Shea Rowing Center On Lake Carnegie
Considered one of the finest rowing facilities in the nation, the Shea Rowing Center is the home for Princeton rowing. It stands next to Lake Carnegie and the Albridge C. “Bud” Smith III ‘36 Memorial Race Course, where the Tigers hold their home races.
Princeton University used a gift of $4 million from Irene C. Shea of Pittsburgh, Pa., to expand and renovate its landmark boathouse and crew facilities on the banks of Lake Carnegie. The gift was used to create the C. Bernard Shea Rowing Center, honoring Mrs. Shea's late husband, a member of the Class of 1916 and a rower during his college career.
Princeton's crews have participated in intercollegiate rowing competitions since 1872, and the crew program had been housed in the picturesque Class of 1887 Boathouse since 1913. Today the University has one of the premier rowing programs in the country, and it is the largest varsity sports program at Princeton. But with more than 200 student participants, the program had outgrown the somewhat antiquated space and facilities of the Boathouse. The Shea Rowing Center includes state-of-the-art facilities and equipment, such as a new rowing tank, larger locker and shower rooms, better heat and ventilation systems and improved handicap access, as well as offices and weight training areas. Additional launches, dockage and boat racks also will be installed.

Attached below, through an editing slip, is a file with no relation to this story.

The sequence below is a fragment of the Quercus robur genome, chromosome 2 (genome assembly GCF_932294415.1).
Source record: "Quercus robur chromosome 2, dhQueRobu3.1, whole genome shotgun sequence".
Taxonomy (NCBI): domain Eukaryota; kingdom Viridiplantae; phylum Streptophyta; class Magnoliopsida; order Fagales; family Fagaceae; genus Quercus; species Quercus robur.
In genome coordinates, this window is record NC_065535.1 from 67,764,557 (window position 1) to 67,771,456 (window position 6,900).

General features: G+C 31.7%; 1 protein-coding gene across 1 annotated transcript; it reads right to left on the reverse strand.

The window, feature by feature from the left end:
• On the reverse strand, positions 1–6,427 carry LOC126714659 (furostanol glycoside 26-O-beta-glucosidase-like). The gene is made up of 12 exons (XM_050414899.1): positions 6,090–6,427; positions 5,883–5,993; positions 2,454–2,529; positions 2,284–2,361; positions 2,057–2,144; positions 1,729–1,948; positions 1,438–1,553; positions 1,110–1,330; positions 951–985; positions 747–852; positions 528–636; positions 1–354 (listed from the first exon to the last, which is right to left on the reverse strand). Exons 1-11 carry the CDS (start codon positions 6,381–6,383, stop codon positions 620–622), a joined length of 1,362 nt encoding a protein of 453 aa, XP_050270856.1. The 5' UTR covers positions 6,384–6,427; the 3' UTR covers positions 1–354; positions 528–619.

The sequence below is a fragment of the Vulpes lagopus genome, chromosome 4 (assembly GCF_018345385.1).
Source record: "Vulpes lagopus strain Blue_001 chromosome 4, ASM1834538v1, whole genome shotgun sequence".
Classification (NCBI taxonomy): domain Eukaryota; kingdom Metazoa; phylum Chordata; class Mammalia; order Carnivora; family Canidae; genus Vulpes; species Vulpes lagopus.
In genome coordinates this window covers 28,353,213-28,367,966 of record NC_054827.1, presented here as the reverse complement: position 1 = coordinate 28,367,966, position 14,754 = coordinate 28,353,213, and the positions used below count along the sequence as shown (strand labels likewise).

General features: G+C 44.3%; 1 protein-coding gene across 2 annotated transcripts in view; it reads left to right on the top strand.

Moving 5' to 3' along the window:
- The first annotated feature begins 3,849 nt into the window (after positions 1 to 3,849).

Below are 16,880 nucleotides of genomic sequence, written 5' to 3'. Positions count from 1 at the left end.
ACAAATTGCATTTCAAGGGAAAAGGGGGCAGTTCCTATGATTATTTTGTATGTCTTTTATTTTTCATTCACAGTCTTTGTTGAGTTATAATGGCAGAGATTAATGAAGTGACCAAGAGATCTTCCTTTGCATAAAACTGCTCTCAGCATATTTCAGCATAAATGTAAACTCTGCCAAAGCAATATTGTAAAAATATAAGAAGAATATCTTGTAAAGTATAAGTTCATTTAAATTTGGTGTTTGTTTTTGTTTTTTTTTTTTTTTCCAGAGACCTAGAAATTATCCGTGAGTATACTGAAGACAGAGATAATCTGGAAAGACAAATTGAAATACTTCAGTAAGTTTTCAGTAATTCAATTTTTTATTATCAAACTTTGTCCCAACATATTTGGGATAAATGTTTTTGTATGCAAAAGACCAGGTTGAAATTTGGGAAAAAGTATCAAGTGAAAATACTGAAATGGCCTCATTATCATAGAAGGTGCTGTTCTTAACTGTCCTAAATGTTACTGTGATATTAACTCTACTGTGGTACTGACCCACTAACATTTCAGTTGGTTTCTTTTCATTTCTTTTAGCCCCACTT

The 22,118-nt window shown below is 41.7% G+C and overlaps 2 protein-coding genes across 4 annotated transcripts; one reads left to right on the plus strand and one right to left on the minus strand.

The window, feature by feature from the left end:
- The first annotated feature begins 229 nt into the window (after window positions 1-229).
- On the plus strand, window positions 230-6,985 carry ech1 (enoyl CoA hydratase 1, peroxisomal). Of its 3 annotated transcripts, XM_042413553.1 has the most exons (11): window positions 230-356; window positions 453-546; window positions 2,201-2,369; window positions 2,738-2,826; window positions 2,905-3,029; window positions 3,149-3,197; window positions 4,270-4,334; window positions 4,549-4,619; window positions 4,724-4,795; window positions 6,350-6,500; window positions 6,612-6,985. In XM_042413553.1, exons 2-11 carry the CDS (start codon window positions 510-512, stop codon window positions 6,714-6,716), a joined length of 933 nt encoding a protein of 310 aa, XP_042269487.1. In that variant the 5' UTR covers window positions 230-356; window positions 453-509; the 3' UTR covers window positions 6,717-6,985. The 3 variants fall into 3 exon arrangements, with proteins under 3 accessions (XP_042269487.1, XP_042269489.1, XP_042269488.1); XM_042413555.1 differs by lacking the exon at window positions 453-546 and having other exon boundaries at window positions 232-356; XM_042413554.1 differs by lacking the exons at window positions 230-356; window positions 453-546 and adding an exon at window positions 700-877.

"We are deeply grateful to Mrs. Shea for this generous gift," said then-Princeton President Harold T. Shapiro. "Bernard Shea was himself an enthusiastic oarsman at Princeton, and generations of Princeton rowers will remember him and benefit from this tribute to his memory."
When boating sports began at Princeton, the team practiced on the nearby Delaware and Raritan Canal - a difficult process since the canal still had a steady stream of commercial traffic. It was not until 1906 that Andrew Carnegie, from the Sheas' hometown of Pittsburgh, funded the construction of a dam, creating what is now called Carnegie Lake. Having the lake for both practices and competitions greatly strengthened the University's rowing program, which grew continuously in strength and variety.
"I have wonderful memories of returning to campus with my husband in the 1950s to watch the crew races," said Mrs. Shea, "and it is especially meaningful to me to help the many students who love rowing and Princeton, just as my husband did."
Mr. Shea, who died in 1961, served with the Aviation Section of the Signal Corps during World War I and was vice president and director of the Joseph Horne Co. of Pittsburgh. A member of the Graduate Council of Princeton University, he was a director and trustee of many charitable institutions, including Shadyside Hospital of Pittsburgh and the Fairview Hospital of Great Barrington, Mass.